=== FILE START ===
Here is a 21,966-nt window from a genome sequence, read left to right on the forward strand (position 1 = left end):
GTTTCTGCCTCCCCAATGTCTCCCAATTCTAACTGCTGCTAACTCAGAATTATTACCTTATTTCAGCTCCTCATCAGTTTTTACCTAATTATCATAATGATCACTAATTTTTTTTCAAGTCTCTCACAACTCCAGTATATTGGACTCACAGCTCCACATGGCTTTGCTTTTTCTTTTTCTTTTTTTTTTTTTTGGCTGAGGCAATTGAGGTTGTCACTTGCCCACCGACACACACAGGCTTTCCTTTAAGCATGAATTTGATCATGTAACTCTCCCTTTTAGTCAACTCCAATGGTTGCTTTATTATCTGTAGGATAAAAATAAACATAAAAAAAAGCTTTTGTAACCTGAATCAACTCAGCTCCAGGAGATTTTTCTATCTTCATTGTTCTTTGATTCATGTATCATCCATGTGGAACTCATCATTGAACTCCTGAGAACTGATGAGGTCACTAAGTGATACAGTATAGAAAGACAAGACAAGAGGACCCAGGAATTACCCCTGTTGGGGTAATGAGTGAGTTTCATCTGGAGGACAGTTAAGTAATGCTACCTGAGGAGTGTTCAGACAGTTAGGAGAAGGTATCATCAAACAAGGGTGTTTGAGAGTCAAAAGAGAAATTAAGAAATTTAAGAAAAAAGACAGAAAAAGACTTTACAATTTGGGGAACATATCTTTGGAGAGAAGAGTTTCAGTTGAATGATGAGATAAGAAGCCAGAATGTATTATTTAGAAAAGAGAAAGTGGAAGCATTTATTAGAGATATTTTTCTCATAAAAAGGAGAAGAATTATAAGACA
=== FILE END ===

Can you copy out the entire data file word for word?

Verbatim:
Here is a 21,966-nt window from a genome sequence, read left to right on the forward strand (position 1 = left end):
GTTTCTGCCTCCCCAATGTCTCCCAATTCTAACTGCTGCTAACTCAGAATTATTACCTTATTTCAGCTCCTCATCAGTTTTTACCTAATTATCATAATGATCACTAATTTTTTTTCAAGTCTCTCACAACTCCAGTATATTGGACTCACAGCTCCACATGGCTTTGCTTTTTCTTTTTCTTTTTTTTTTTTTTGGCTGAGGCAATTGAGGTTGTCACTTGCCCACCGACACACACAGGCTTTCCTTTAAGCATGAATTTGATCATGTAACTCTCCCTTTTAGTCAACTCCAATGGTTGCTTTATTATCTGTAGGATAAAAATAAACATAAAAAAAAGCTTTTGTAACCTGAATCAACTCAGCTCCAGGAGATTTTTCTATCTTCATTGTTCTTTGATTCATGTATCATCCATGTGGAACTCATCATTGAACTCCTGAGAACTGATGAGGTCACTAAGTGATACAGTATAGAAAGACAAGACAAGAGGACCCAGGAATTACCCCTGTTGGGGTAATGAGTGAGTTTCATCTGGAGGACAGTTAAGTAATGCTACCTGAGGAGTGTTCAGACAGTTAGGAGAAGGTATCATCAAACAAGGGTGTTTGAGAGTCAAAAGAGAAATTAAGAAATTTAAGAAAAAAGACAGAAAAAGACTTTACAATTTGGGGAACATATCTTTGGAGAGAAGAGTTTCAGTTGAATGATGAGATAAGAAGCCAGAATGTATTATTTAGAAAAGAGAAAGTGGAAGCATTTATTAGAGATATTTTTCTCATAAAAAGGAGAAGAATTATAAGACA